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Re: <nettime> floss enforcement/compliance
ed phillips on Sun, 29 Feb 2004 14:30:55 +0100 (CET)


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Re: <nettime> floss enforcement/compliance


Thanks Ben and Novica,

I'm not knocking MySQL for making money or for having a commercial
license in addition to a GPL version. In fact, a few years ago,
I contributed in some small ways to the MySQL project myself.
I think highly of Monty, etc. I wish them continued success.

In fact, however, their licensing literature *is* incorrect on the
small point of inter-organizational redistribution of MySQL and
modifications to it or programs that use it.

A relevant passage from the gpl-faq covers this issue:

"The GPL does not require you to release your modified version. You are free to make modifications and use them privately, without ever releasing them. This applies to organizations (including companies), too; an organization can make a modified version and use it internally without ever releasing it outside the organization.

But if you release the modified version to the public in some way, the GPL requires you to make the modified source code available to the program's users, under the GPL."

There is absolutely no aspect of the GPL that binds you to release
your modifications as GPL software, unless you release your program to
the public.

As a long time zealot for free software, I don't see how the release
of every trivial application that uses free software could be of
benefit at this point. In fact we may have been better off if the
Slash code for example had never been released. 

Mature free software projects benefit from extensive peer review and
the promotion and use of best practices in software development. They
also serve, most importantly I believe, as a way to promote and
develop literacy. The releasing of trivial and half baked applications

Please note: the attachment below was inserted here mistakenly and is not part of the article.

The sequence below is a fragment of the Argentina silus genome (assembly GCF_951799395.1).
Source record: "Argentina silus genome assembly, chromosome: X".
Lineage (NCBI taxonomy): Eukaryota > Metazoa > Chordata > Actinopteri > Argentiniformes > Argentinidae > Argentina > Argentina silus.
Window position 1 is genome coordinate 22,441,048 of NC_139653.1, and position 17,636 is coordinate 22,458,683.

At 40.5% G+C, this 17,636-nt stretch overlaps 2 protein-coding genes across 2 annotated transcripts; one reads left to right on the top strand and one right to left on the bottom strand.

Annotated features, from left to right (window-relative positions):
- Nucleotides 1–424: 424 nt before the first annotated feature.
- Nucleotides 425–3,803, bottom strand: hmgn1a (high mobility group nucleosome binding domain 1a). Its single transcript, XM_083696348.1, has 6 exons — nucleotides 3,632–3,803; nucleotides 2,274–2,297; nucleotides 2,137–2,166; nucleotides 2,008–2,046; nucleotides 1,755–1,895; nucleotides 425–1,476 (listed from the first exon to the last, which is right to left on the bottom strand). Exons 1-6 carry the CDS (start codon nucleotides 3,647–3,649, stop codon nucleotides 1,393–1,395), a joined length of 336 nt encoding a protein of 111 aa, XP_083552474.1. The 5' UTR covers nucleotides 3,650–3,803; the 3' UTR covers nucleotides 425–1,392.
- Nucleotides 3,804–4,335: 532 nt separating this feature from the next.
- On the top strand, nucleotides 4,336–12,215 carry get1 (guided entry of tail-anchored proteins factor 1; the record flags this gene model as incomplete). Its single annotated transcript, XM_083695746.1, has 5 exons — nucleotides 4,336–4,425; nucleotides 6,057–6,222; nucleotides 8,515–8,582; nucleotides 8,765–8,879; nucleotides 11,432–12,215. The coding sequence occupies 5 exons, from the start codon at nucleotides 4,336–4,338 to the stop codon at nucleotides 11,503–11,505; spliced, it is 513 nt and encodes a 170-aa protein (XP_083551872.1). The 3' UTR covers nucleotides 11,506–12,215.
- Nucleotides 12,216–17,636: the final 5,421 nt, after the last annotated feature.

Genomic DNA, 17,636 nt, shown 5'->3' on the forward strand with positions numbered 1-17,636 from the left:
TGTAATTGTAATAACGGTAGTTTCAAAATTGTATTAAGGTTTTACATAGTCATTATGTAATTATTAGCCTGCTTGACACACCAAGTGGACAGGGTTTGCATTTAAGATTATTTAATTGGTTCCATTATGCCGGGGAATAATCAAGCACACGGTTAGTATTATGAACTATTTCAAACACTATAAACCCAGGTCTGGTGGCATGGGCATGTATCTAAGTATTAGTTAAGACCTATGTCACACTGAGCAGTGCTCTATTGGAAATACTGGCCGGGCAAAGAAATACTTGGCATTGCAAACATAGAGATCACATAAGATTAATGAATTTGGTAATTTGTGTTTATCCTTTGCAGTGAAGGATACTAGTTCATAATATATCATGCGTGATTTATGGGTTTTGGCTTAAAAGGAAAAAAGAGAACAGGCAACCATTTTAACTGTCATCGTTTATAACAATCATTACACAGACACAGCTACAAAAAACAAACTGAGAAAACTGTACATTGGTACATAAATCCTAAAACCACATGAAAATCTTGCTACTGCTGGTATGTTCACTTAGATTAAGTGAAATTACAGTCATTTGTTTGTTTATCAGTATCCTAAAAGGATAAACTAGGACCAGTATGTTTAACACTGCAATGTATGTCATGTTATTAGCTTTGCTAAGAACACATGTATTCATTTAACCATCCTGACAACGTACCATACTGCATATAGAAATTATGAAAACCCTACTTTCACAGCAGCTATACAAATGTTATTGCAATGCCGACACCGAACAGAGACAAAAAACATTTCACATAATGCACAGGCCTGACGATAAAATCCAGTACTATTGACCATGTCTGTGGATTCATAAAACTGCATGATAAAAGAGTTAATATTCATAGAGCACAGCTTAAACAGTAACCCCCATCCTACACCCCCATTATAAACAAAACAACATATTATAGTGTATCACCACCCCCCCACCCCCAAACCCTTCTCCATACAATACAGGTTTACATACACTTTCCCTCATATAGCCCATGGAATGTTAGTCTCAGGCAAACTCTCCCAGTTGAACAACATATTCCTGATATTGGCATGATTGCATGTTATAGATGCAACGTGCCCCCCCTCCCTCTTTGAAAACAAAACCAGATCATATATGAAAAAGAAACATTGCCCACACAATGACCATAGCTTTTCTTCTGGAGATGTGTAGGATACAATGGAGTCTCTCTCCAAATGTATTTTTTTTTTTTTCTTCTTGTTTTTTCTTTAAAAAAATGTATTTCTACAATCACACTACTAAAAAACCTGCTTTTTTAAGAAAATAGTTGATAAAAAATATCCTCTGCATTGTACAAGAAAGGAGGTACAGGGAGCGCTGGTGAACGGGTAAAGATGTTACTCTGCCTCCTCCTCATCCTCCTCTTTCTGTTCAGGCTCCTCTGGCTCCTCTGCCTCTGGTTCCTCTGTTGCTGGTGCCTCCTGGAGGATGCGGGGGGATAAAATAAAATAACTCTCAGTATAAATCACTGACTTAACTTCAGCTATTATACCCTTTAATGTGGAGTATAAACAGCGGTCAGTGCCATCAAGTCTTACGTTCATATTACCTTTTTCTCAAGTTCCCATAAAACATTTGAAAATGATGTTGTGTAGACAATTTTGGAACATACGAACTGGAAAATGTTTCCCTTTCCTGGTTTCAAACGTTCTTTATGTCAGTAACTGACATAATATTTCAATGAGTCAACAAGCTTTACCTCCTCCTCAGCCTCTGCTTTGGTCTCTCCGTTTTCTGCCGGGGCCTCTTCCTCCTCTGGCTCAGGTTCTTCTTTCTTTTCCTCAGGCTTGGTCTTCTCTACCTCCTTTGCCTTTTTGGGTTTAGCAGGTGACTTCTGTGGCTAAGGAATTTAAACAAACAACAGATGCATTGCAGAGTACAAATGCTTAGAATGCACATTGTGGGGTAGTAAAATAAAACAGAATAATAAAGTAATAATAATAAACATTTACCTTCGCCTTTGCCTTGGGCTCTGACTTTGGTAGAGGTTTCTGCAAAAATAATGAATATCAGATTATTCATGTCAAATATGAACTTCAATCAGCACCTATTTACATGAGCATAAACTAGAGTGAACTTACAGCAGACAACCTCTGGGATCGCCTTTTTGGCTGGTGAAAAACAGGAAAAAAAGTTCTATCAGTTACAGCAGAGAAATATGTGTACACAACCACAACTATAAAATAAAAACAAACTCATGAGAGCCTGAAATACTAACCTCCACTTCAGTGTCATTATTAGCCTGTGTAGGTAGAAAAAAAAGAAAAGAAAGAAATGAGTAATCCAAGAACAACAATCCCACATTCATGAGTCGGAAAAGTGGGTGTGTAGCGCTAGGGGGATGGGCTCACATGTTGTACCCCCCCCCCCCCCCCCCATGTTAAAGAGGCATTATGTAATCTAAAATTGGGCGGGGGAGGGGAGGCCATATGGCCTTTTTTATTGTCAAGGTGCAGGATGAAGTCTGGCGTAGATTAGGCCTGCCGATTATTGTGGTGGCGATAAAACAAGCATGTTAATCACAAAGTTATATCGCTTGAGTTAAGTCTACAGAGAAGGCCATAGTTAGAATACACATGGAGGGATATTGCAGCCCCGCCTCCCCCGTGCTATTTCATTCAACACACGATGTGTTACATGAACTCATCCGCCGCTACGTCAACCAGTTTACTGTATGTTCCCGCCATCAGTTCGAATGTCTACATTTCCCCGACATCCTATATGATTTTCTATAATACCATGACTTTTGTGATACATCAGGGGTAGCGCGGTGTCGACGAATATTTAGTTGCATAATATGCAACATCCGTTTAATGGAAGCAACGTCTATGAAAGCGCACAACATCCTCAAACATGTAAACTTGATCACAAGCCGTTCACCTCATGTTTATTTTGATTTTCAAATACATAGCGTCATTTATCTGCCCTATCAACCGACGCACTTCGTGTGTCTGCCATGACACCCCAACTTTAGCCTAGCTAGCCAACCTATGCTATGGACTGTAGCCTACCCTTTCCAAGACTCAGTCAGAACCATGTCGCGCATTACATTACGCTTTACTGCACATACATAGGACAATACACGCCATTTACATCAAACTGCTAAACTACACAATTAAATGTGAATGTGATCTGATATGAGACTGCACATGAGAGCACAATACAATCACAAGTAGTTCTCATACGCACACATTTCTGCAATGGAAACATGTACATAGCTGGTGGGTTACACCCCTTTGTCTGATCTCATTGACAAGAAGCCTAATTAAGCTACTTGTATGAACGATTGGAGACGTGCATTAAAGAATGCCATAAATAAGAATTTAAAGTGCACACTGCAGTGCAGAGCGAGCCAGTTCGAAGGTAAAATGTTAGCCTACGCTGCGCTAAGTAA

often lead to the spread of poor practices and bad habits.

Certainly, I wouldn't want to restrict anyone's right to release even
the ugliest hack, but neither would I call it a great benefit to the
commons.

Nor am I concerned with my own compliance or non-compliance here. I've
never sold a whit of software, nor do I plan to. I find most of the
supposed intellectual property that some software companies attempt to
hold on to to be laughable. Most of them are hiding their bad ideas from
the glare of peer review.

So to continue with the example that I began with: If you are the
government of Extremadura and you need to release an application to
all your far flung Linux servers that
does foo and stores bar in a MySQL database, you are free to
distribute this on all your computers without formally having to
inflict the ugly, just good enough to get the job done hack on the
rest of us. Nor do you have to pay MySQL 450 or whatever dollars per
install of the application.


It seems to me that the biggest benefit again of free software is the
way that it helps develop literacy and spread knowledge.

It is interesting, nonetheless, to see MySQL attempt to use a kind of hybrid
dual license business model. I think they are doing quite well and I
wish them well.

Scriptics, Jon Ousterhout's TCL company, attempted a kind of hybrid
approach that ultimately failed for them. I was there when Richard
Stallman quite dramatically called them parasites for attempting such.
It was different in that TCL was not GPLed and that Ousterhout was
attempting to sell proprietary tools on top of TCL. I thought at the
time that it was an interesting approach for Jon to attempt, but that
the model would probably decrease contributions from the community of
users.

It is interesting to see an attempt at a free software, propietary
hybrid.









On Sat, Feb 28, 2004 at 01:33:58PM +0000, Benjamin Geer wrote:

> ed phillips wrote:
> >I'm curious. They seem in their licensing literature(
> >http://www.mysql.com/products/opensource-license.html )
> >to be trying to scare non-Linux users, companies, and government
> >organizations into purchasing commercial licenses.
> 
> I thought MySQL's interpretation of the GPL seemed strange at first, but 
> now it seems to me that they're right, since they recently switched the 
> licence of their client libraries from LGPL to GPL:
> 
> http://www.mysql.com/products/licensing-faq.html
 <...>


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